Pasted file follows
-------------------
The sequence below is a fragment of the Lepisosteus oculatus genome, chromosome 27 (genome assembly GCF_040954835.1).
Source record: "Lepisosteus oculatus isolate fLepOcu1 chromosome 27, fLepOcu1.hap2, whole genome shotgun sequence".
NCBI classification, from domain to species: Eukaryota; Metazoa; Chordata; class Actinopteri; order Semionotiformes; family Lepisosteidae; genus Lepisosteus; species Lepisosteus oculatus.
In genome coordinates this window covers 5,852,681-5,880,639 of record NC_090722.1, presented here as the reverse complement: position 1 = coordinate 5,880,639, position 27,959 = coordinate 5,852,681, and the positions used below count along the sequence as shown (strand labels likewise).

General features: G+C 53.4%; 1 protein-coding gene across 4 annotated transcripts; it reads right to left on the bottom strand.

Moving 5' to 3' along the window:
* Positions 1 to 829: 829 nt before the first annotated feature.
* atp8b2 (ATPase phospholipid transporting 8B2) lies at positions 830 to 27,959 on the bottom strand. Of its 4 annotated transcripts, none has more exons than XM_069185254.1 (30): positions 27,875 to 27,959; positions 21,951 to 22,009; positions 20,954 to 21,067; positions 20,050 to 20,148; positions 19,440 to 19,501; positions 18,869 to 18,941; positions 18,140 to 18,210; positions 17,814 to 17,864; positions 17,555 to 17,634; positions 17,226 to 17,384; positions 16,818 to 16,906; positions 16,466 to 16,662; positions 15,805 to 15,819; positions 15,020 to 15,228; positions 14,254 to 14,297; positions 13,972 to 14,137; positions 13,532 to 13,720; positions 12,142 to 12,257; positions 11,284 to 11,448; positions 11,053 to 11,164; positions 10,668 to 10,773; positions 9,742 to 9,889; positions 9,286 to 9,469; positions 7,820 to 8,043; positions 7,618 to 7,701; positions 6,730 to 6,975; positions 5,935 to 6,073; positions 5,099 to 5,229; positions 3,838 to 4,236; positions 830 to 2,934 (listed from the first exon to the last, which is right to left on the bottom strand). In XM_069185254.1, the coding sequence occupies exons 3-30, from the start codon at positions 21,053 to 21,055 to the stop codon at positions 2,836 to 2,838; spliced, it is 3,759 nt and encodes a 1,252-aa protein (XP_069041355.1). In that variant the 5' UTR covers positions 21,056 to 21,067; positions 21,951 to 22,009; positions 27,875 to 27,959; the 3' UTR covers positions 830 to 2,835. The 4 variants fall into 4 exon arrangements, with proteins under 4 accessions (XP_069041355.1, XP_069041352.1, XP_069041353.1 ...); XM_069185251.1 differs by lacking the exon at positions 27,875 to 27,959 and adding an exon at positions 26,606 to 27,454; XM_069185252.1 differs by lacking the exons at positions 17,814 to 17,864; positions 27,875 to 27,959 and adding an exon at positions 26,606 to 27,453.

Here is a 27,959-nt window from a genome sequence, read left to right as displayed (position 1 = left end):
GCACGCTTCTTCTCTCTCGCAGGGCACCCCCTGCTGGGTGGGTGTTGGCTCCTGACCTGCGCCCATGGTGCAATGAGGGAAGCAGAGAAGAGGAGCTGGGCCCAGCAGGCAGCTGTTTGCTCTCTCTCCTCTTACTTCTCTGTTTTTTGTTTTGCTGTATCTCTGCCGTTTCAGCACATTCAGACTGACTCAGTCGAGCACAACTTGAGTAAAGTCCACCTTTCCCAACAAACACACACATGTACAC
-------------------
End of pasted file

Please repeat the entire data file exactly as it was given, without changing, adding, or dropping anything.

The sequence below is a fragment of the Lepisosteus oculatus genome, chromosome 27 (genome assembly GCF_040954835.1).
Source record: "Lepisosteus oculatus isolate fLepOcu1 chromosome 27, fLepOcu1.hap2, whole genome shotgun sequence".
NCBI classification, from domain to species: Eukaryota; Metazoa; Chordata; class Actinopteri; order Semionotiformes; family Lepisosteidae; genus Lepisosteus; species Lepisosteus oculatus.
In genome coordinates this window covers 5,852,681-5,880,639 of record NC_090722.1, presented here as the reverse complement: position 1 = coordinate 5,880,639, position 27,959 = coordinate 5,852,681, and the positions used below count along the sequence as shown (strand labels likewise).

General features: G+C 53.4%; 1 protein-coding gene across 4 annotated transcripts; it reads right to left on the bottom strand.

Moving 5' to 3' along the window:
* Positions 1 to 829: 829 nt before the first annotated feature.
* atp8b2 (ATPase phospholipid transporting 8B2) lies at positions 830 to 27,959 on the bottom strand. Of its 4 annotated transcripts, none has more exons than XM_069185254.1 (30): positions 27,875 to 27,959; positions 21,951 to 22,009; positions 20,954 to 21,067; positions 20,050 to 20,148; positions 19,440 to 19,501; positions 18,869 to 18,941; positions 18,140 to 18,210; positions 17,814 to 17,864; positions 17,555 to 17,634; positions 17,226 to 17,384; positions 16,818 to 16,906; positions 16,466 to 16,662; positions 15,805 to 15,819; positions 15,020 to 15,228; positions 14,254 to 14,297; positions 13,972 to 14,137; positions 13,532 to 13,720; positions 12,142 to 12,257; positions 11,284 to 11,448; positions 11,053 to 11,164; positions 10,668 to 10,773; positions 9,742 to 9,889; positions 9,286 to 9,469; positions 7,820 to 8,043; positions 7,618 to 7,701; positions 6,730 to 6,975; positions 5,935 to 6,073; positions 5,099 to 5,229; positions 3,838 to 4,236; positions 830 to 2,934 (listed from the first exon to the last, which is right to left on the bottom strand). In XM_069185254.1, the coding sequence occupies exons 3-30, from the start codon at positions 21,053 to 21,055 to the stop codon at positions 2,836 to 2,838; spliced, it is 3,759 nt and encodes a 1,252-aa protein (XP_069041355.1). In that variant the 5' UTR covers positions 21,056 to 21,067; positions 21,951 to 22,009; positions 27,875 to 27,959; the 3' UTR covers positions 830 to 2,835. The 4 variants fall into 4 exon arrangements, with proteins under 4 accessions (XP_069041355.1, XP_069041352.1, XP_069041353.1 ...); XM_069185251.1 differs by lacking the exon at positions 27,875 to 27,959 and adding an exon at positions 26,606 to 27,454; XM_069185252.1 differs by lacking the exons at positions 17,814 to 17,864; positions 27,875 to 27,959 and adding an exon at positions 26,606 to 27,453.

Here is a 27,959-nt window from a genome sequence, read left to right as displayed (position 1 = left end):
GCACGCTTCTTCTCTCTCGCAGGGCACCCCCTGCTGGGTGGGTGTTGGCTCCTGACCTGCGCCCATGGTGCAATGAGGGAAGCAGAGAAGAGGAGCTGGGCCCAGCAGGCAGCTGTTTGCTCTCTCTCCTCTTACTTCTCTGTTTTTTGTTTTGCTGTATCTCTGCCGTTTCAGCACATTCAGACTGACTCAGTCGAGCACAACTTGAGTAAAGTCCACCTTTCCCAACAAACACACACATGTACAC